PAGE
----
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The American Gold Eagle

The American Gold Eagle is 22-karat gold, comprising 91.67% fine gold, 3% silver and 5.33% copper. These coins bear a distinctive hue and boast a slightly larger diameter and weight than .999 fine gold bullion counterparts. This unique alloyed composition imbues the coins with a nuanced color and ensures enhanced durability, setting them apart in the bullion world. The 1 oz American Gold Eagle has an actual weight of 33.93 grams or 1.0909 troy ounces, containing a full troy ounce of pure gold.

The deliberate alloy blend not only differentiates it in appearance but also provides a larger canvas for the design of Liberty on the obverse and a bald eagle on the reverse. Each 1 oz coin has a diameter of 32.7mm and a thickness of 2.87mm.

Beyond its aesthetic appeal and intrinsic value, the American Gold Eagle is a tangible representation of American ideals and a prudent choice for investors seeking bullion-backed security in their portfolios. As a flagship coin of the United States Mint, the American Gold Eagle continues to captivate collectors and investors, embodying the nation's legacy of excellence and enduring value.

American Gold Eagle Fractional Sizes

Unlike some gold bullion coins, the American Gold Eagle offers fractional sizes, providing options in 1/2, 1/4, and 1/10 troy ounces. This diversity of sizes provides an advantage to enthusiasts and investors, permitting the acquisition and liquidation of gold in smaller, more manageable increments.

Gold Eagle fractional sizes were included within the legislation that birthed the American Eagle Program. This allowed for the creation of sizes beyond the standard one troy ounce, catering to a diverse range of investors and collectors. Since fractional sizes are less expensive than the 1 oz Gold Eagle, people with a smaller budget have a chance to own gold.

Fractional Gold Eagle Mintage

Fractional Gold Eagles typically have lower mintages compared to their full troy ounce counterparts. In 2022, the U.S. Mint produced 850,000 1 oz Gold Eagles and only 75,000 ½ oz, 140,000 ¼ oz, and 575,000 1/10 oz sizes. While this is a common ratio of mintages, there are numerous years (1995, 1996, 1999-2002, 2006, 2007, 2014-2019) in which there were more 1/10 oz Gold Eagles produced than the popular 1 oz option. In 1999, there were 2,750,338 1/10 oz and 1,505,026 1 oz minted. The smallest Gold Eagle caters to a large niche market that wants a cheaper gold bullion option.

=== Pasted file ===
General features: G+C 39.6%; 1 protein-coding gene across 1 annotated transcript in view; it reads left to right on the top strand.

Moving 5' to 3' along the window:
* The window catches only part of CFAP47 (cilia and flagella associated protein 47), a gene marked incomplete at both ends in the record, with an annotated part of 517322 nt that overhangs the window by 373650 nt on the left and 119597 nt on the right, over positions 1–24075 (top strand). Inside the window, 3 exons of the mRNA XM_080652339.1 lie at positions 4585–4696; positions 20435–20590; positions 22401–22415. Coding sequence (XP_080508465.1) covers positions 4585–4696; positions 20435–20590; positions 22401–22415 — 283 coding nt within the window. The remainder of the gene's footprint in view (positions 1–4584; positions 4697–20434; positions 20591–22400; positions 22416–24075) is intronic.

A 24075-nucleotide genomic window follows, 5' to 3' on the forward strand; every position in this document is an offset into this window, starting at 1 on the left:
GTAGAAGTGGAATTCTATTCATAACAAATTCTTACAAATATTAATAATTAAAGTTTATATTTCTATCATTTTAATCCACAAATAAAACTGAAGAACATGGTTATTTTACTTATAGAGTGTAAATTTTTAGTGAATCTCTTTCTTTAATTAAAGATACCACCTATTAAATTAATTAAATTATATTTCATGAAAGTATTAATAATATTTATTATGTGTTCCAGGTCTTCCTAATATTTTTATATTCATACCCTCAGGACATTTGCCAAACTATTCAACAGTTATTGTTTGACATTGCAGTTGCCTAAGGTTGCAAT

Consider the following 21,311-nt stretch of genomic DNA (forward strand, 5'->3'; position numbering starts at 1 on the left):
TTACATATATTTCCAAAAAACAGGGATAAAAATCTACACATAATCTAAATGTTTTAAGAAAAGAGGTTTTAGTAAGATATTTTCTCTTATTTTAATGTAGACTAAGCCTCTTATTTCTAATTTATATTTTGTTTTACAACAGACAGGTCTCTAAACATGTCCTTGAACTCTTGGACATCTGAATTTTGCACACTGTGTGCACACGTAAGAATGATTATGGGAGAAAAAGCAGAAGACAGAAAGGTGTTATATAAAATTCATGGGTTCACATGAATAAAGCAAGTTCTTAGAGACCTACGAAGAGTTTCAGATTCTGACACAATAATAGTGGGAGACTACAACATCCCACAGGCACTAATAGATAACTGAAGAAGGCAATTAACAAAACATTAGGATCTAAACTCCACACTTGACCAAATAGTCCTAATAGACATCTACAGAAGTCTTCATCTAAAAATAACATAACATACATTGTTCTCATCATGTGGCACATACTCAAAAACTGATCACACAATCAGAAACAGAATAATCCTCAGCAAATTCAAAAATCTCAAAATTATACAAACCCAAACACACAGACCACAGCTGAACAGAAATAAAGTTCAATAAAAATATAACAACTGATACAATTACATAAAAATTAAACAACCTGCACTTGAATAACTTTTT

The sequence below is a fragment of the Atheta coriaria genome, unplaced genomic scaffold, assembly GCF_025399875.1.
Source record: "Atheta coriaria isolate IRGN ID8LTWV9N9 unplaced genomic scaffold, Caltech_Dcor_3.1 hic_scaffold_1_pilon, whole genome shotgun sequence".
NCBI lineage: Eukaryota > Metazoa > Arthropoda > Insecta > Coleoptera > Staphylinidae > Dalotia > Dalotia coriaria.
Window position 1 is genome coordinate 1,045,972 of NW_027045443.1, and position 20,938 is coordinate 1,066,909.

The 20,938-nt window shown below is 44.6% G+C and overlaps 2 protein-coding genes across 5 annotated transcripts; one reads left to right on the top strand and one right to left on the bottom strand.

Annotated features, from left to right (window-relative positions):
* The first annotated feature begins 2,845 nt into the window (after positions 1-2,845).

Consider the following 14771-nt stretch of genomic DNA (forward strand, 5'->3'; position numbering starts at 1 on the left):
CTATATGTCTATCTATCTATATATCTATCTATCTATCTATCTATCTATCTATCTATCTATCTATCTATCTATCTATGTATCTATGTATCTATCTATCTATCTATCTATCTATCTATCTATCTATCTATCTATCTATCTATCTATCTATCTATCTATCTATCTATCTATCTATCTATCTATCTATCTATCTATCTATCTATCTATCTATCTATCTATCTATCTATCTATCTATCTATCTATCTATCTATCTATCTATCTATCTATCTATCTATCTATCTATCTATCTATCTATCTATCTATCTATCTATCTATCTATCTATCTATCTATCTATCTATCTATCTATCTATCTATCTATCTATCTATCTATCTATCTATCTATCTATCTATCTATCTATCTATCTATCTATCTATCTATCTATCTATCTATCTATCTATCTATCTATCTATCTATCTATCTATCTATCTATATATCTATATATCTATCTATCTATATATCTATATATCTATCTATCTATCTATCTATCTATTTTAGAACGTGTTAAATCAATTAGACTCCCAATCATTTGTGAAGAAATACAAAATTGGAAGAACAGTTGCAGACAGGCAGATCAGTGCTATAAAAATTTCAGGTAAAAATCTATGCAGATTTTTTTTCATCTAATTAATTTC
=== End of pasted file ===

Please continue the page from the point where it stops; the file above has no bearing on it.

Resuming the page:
Fractional Gold Eagle Premiums

Fractional Gold Eagles typically carry higher premiums per unit. While the lower mintage plays a small factor in the higher premiums, it is mainly because it costs more to produce smaller sizes. While an average 1 oz Gold Eagle might carry a premium around 5-7%, fractional sizes have higher premiums that increase as a percentage as the size decreases. The ¼ oz has higher premiums than the ½ oz, but has a lower premium than the 1/10 oz Gold Eagle. The affordability and lower barrier to entry make up for the higher premiums.

Fractional Gold Eagle Products

Fractional Gold Eagles are available in various forms, including certified coins, burnished coins, and proofs. Certified fractional Gold Eagles have been graded by reputable grading services to authenticate their quality and condition.

Fractional Burnished Gold Eagles were minted in 2006-2008, before burnished finishes were halted in 2008. When the U.S. Mint began producing burnished Gold Eagles again, they were only minted in the 1 oz version, a practice that continues today.

Proof finishes of fractional Gold Eagles are also available in every size, although they were not minted until 1988. In 1986, no fractional sizes were minted with a proof finish, and in 1987 only the ½ oz Gold Eagle was given a proof version alongside the 1 oz size.

Additionally, there are special sets, such as fractional Gold Eagle sets containing each denomination, and special anniversary editions, commemorating significant years of the coin's production.

Fractional sizes are unique since not all gold coins are available in smaller denominations. While numerous other gold coins have been released in fractional sizes, including the Canadian Maple Leaf and South African Krugerrand, the Gold Eagle is the only current bullion coin produced by the U.S. Mint in fractional sizes.

Gold Eagle Release Schedule